Changing public address of (non-coordinator) fdbserver corrupted cluster

Hey, I lost my FDB cluster today when I tried to change the public address. I’m running 6.2.25. I have a cluster running on a single EC2 instance, and I’m about to add a second EC2 instance to run some fdbservers from there as well. But the existing setup was just run on the single instance, so the public_address in foundationdb.conf was 127.0.0.1. I changed this to the IP of the instance for two unset-class fdbservers, neither of which were a coordinator. Then things failed:

Process performance details:
  <new-ip>:4510:tls  ( 44% cpu; 30% machine; 0.024 Gbps; 80% disk IO; 1.2 GB / 19.2 GB RAM  )
    Last logged error: StorageServerFailed: internal_error at Fri Mar 12 03:40:56 2021
   <new-ip>:4511:tls  ( 71% cpu; 30% machine; 0.024 Gbps; 80% disk IO; 1.4 GB / 19.2 GB RAM  )
  127.0.0.1:4500:tls     ( 87% cpu; 30% machine; 0.024 Gbps; 51% disk IO; 7.3 GB / 19.1 GB RAM  )
 [...]

The logs for the failed storage server showed:

<Event Severity="40"
Time="1615520455.464246"
Type="DeliveredToNotAssigned"
ID="0000000000000000"
Version="24615219935000"
Mutation="code: SetValue param1: <some bytes> param2: <some bytes>"
Backtrace="addr2line -e fdbserver.debug -p -C -f -i [...]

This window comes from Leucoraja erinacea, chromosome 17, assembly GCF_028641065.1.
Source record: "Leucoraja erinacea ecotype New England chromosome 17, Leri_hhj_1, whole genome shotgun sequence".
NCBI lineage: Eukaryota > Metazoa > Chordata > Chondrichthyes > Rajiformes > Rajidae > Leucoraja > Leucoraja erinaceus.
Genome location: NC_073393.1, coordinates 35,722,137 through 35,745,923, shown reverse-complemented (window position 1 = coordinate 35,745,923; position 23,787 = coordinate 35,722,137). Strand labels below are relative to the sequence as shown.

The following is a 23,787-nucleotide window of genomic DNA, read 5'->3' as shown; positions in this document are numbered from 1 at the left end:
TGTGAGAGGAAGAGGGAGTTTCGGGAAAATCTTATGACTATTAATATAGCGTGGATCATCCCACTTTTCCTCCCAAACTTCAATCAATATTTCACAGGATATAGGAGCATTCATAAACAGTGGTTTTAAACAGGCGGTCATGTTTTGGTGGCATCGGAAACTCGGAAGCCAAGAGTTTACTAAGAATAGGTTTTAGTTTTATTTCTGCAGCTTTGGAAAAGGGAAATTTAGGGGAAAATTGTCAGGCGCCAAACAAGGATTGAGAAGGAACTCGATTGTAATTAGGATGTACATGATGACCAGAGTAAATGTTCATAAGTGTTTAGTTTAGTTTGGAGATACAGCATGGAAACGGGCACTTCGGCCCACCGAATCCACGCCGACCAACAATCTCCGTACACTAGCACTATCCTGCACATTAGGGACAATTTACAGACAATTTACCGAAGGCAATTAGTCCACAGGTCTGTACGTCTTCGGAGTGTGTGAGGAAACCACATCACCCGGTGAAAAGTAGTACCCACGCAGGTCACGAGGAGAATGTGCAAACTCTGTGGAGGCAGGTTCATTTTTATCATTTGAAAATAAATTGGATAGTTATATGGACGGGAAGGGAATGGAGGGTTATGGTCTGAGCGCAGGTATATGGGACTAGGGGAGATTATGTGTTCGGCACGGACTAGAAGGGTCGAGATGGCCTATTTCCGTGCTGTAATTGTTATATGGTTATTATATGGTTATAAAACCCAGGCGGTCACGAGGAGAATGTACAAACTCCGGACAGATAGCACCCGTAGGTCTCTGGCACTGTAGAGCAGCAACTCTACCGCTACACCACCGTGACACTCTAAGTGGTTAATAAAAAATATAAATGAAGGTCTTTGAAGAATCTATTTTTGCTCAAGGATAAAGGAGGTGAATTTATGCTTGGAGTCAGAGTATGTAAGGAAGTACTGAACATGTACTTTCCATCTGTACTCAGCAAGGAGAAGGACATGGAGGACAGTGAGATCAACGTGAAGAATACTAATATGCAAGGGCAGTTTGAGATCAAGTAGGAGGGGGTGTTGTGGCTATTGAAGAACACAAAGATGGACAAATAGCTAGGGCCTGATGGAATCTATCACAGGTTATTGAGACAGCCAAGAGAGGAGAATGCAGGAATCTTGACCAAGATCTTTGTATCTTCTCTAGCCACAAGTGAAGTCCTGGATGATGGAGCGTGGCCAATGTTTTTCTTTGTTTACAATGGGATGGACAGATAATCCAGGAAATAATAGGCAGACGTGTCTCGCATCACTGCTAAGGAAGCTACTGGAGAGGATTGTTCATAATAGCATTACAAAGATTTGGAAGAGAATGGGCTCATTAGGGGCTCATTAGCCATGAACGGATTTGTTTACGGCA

Roles="MP,SS,TL" />

Looks like this means the database metadata was corrupted: Fdbserver error in a cluster with double redundancy The 000 ID looks odd, is it supposed to be the ID for the fdbserver?

I changed the public address back to 127.0.0.1, but failed to get that storage server back up (it always went back to that same DeliveredToNotAssigned error. We also just tried restarting everything), and had to wipe the DB since we’re running rf1.

Note that this change was done on two fdbservers, but only one corrupted. If I shut off the corrupted fdbserver, everything else starts up fine (but data is missing)

A few questions:

  1. Can someone shed some light on this error? Also, the bytes in the error look like a regular write from a client - would there have been any way to just throw away this mutation to salvage the rest of the DB? And, why did this corrupt one fdbserver but not the other one?
  2. Most concerningly–This happened on a non-kubernetes cluster, but we also have a k8s setup where on startup, our FDB wrapper service finds the IP of its pod and sets that as the public address. We’re not using the official fdb k8s operator. Is what we’re doing unsafe - are we at risk of the same corruption there? The config we made change feels very similar to this.